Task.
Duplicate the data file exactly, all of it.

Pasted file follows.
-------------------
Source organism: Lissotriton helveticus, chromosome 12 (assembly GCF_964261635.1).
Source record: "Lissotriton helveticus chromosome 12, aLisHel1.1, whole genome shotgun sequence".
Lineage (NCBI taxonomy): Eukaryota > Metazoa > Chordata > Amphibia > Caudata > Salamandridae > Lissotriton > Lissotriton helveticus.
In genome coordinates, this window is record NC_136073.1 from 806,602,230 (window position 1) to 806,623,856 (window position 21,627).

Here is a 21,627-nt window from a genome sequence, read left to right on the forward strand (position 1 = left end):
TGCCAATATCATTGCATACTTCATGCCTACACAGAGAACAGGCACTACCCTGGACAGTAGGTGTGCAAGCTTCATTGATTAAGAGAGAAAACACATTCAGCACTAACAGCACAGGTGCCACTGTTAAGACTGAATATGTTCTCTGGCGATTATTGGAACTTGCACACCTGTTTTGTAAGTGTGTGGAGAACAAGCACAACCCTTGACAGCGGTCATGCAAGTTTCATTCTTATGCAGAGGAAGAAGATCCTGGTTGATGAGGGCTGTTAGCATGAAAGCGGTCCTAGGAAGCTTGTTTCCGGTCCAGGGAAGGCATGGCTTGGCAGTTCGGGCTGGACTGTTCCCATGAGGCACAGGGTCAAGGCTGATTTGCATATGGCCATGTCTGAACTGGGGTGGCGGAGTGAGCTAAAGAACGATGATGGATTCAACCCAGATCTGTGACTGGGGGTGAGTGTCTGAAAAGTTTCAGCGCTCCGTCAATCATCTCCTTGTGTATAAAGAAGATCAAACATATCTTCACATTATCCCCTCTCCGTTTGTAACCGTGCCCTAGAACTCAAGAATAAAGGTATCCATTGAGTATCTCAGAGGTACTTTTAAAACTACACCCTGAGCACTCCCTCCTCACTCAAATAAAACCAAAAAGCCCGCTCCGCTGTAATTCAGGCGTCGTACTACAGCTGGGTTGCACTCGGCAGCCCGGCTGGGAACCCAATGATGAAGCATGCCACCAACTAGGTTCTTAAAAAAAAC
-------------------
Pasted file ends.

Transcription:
Source organism: Lissotriton helveticus, chromosome 12 (assembly GCF_964261635.1).
Source record: "Lissotriton helveticus chromosome 12, aLisHel1.1, whole genome shotgun sequence".
Lineage (NCBI taxonomy): Eukaryota > Metazoa > Chordata > Amphibia > Caudata > Salamandridae > Lissotriton > Lissotriton helveticus.
In genome coordinates, this window is record NC_136073.1 from 806,602,230 (window position 1) to 806,623,856 (window position 21,627).

Here is a 21,627-nt window from a genome sequence, read left to right on the forward strand (position 1 = left end):
TGCCAATATCATTGCATACTTCATGCCTACACAGAGAACAGGCACTACCCTGGACAGTAGGTGTGCAAGCTTCATTGATTAAGAGAGAAAACACATTCAGCACTAACAGCACAGGTGCCACTGTTAAGACTGAATATGTTCTCTGGCGATTATTGGAACTTGCACACCTGTTTTGTAAGTGTGTGGAGAACAAGCACAACCCTTGACAGCGGTCATGCAAGTTTCATTCTTATGCAGAGGAAGAAGATCCTGGTTGATGAGGGCTGTTAGCATGAAAGCGGTCCTAGGAAGCTTGTTTCCGGTCCAGGGAAGGCATGGCTTGGCAGTTCGGGCTGGACTGTTCCCATGAGGCACAGGGTCAAGGCTGATTTGCATATGGCCATGTCTGAACTGGGGTGGCGGAGTGAGCTAAAGAACGATGATGGATTCAACCCAGATCTGTGACTGGGGGTGAGTGTCTGAAAAGTTTCAGCGCTCCGTCAATCATCTCCTTGTGTATAAAGAAGATCAAACATATCTTCACATTATCCCCTCTCCGTTTGTAACCGTGCCCTAGAACTCAAGAATAAAGGTATCCATTGAGTATCTCAGAGGTACTTTTAAAACTACACCCTGAGCACTCCCTCCTCACTCAAATAAAACCAAAAAGCCCGCTCCGCTGTAATTCAGGCGTCGTACTACAGCTGGGTTGCACTCGGCAGCCCGGCTGGGAACCCAATGATGAAGCATGCCACCAACTAGGTTCTTAAAAAAAAC